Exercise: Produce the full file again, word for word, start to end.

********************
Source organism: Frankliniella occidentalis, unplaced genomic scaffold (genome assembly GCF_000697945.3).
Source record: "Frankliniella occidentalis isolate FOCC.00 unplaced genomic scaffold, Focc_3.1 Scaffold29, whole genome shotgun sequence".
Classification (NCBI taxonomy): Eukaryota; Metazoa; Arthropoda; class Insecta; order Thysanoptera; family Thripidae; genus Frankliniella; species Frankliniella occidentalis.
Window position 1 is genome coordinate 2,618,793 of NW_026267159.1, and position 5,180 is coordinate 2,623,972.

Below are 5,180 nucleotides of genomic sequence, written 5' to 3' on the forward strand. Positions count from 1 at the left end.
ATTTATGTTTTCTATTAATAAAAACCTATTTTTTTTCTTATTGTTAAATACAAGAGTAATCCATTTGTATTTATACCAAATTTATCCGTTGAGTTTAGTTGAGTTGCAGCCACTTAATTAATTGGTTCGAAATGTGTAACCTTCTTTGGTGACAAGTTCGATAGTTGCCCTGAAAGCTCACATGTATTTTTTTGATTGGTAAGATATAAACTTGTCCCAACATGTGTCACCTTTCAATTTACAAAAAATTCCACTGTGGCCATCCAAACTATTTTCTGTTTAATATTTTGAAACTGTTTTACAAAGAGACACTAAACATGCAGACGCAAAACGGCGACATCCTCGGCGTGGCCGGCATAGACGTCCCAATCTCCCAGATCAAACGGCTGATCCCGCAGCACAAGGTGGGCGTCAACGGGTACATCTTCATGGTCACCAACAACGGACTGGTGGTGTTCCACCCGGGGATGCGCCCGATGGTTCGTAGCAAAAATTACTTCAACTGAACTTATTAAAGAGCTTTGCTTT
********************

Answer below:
Source organism: Frankliniella occidentalis, unplaced genomic scaffold (genome assembly GCF_000697945.3).
Source record: "Frankliniella occidentalis isolate FOCC.00 unplaced genomic scaffold, Focc_3.1 Scaffold29, whole genome shotgun sequence".
Classification (NCBI taxonomy): Eukaryota; Metazoa; Arthropoda; class Insecta; order Thysanoptera; family Thripidae; genus Frankliniella; species Frankliniella occidentalis.
Window position 1 is genome coordinate 2,618,793 of NW_026267159.1, and position 5,180 is coordinate 2,623,972.

Below are 5,180 nucleotides of genomic sequence, written 5' to 3' on the forward strand. Positions count from 1 at the left end.
ATTTATGTTTTCTATTAATAAAAACCTATTTTTTTTCTTATTGTTAAATACAAGAGTAATCCATTTGTATTTATACCAAATTTATCCGTTGAGTTTAGTTGAGTTGCAGCCACTTAATTAATTGGTTCGAAATGTGTAACCTTCTTTGGTGACAAGTTCGATAGTTGCCCTGAAAGCTCACATGTATTTTTTTGATTGGTAAGATATAAACTTGTCCCAACATGTGTCACCTTTCAATTTACAAAAAATTCCACTGTGGCCATCCAAACTATTTTCTGTTTAATATTTTGAAACTGTTTTACAAAGAGACACTAAACATGCAGACGCAAAACGGCGACATCCTCGGCGTGGCCGGCATAGACGTCCCAATCTCCCAGATCAAACGGCTGATCCCGCAGCACAAGGTGGGCGTCAACGGGTACATCTTCATGGTCACCAACAACGGACTGGTGGTGTTCCACCCGGGGATGCGCCCGATGGTTCGTAGCAAAAATTACTTCAACTGAACTTATTAAAGAGCTTTGCTTT